Vegetable Gardening in the Heat


Gardening success in the heat requires that plants have enough water to keep hydrated, and shade protection from the scorching sun to stop them from wilting and scalding. Certain flowers and vegetables grow well when temperatures are 90 degrees F and higher. Providing water at the root zone, where the plants need it most, conserves the amount of water used. Native species that are drought and heat tolerant are a good choice for areas that experience frequent hot temperatures.

Heat Stress

When temperatures are more than 90 degrees F, heat stress, withering, and disease can damage, and even kill, plants. Plant tissues will become dehydrated and will cease to function if not provided with 1 to 2 inches of water per week. Bright sunshine can scald plant leaves, killing them. Shady areas under the north eave of a house or under a tree are areas that provide cooler shade for plants to grow in. Plants succumb to disease easily when stressed.

Essential Water

Supply 1 to 2 inches of water per week via an in-line water timer attached from the house line to soaker hoses lying under a mulch layer. A butter tub under the soaker hose helps to measure water emitted. Another method is to cut the bottoms off 2-liter plastic bottles, poke holes with a nail at the spout end, and bury them in the soil every 3 feet, next to plants. Fill with water twice a week.

Consider Flowerpots

Cool, refreshing shade provides shelter from direct sunshine. A nearby tree or the north side of an outside wall reduces sun-scald during the day and is an ideal place for plants to be located during summertime. Flower pots and containers provide the option of relocation to sunny or shady areas. A bench in cool shade under a tree is a perfect place for either flower pots or for a gardener to refresh with a glass of water.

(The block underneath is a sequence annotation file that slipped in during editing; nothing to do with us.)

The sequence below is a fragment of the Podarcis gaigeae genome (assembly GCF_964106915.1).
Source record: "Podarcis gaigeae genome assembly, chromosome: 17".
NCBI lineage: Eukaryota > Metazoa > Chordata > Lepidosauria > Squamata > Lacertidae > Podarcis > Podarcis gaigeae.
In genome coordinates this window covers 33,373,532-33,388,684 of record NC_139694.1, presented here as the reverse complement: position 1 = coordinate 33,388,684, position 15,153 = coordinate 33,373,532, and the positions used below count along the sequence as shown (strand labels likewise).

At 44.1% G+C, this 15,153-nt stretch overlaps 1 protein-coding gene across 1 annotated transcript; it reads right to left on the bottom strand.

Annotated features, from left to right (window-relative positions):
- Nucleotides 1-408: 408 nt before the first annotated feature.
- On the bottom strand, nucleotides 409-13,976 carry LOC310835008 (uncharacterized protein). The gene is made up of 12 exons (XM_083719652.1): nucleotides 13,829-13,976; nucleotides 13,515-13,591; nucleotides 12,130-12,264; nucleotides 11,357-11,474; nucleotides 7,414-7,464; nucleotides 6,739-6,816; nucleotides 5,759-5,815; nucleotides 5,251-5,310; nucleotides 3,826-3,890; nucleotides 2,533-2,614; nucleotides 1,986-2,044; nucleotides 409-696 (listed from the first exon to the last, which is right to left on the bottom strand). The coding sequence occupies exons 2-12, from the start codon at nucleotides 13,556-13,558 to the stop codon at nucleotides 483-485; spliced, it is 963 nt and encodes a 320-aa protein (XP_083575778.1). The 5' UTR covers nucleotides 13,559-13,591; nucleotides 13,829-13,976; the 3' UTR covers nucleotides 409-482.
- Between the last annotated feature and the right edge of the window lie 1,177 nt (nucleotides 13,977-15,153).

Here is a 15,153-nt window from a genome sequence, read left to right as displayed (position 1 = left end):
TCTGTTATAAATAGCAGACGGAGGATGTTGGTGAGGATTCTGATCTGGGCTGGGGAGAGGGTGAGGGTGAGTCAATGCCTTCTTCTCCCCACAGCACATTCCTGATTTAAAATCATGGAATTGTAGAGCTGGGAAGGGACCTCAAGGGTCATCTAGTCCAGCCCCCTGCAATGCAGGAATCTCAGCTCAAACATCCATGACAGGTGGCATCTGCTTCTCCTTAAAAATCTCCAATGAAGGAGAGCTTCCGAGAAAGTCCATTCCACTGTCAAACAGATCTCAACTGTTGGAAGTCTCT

Heat Resistant Flowers

Flower varieties that remain bright and happy in the heat are begonia, black eyed Susan, coreopsis, cosmos, hibiscus, marigold, periwinkle, portulaca, rudbeckia, roses, 4-O'clocks, salvia, sunflowers and zinnias. Heat and drought resistant types such as these bloom well from July through September and are proven performers. In Southern Texas, Southern California, and Southern Florida, these flowers grow well in light shade. Drought-resistant native plants from your region are great choices and are available at native plant nurseries.

Heat Resistant Vegetables

Successful vegetable crops for summertime can be harvested from these heat lovers: amaranth (aka callaloo), black-eyed peas, cucumber, crowder peas, Chinese spinach, Chinese asparagus pea (goa pea), Chinese yard long bean, eggplant, Malabar spinach, melons, mustard greens, New Zealand spinach, okra, peppers, summer squash, sweet potatoes and watermelon. Vegetables love growing in loamy soil, compost, and earthworm castings, as they hold water like a sponge, and are best applied around the plant's root zone to provide needed nutrients and good soil tilth.

Keywords: hot weather gardening, drought resistant, heat resistant

About this Author

Suzanne Richmond is an avid gardener and small farmer who resides in Melbourne, Fla. She is an avid Central Florida vegetable gardener and has developed a self-watering container called a Growbox. She writes gardening- and poultry-related articles for, GardenGuides and Answerbag.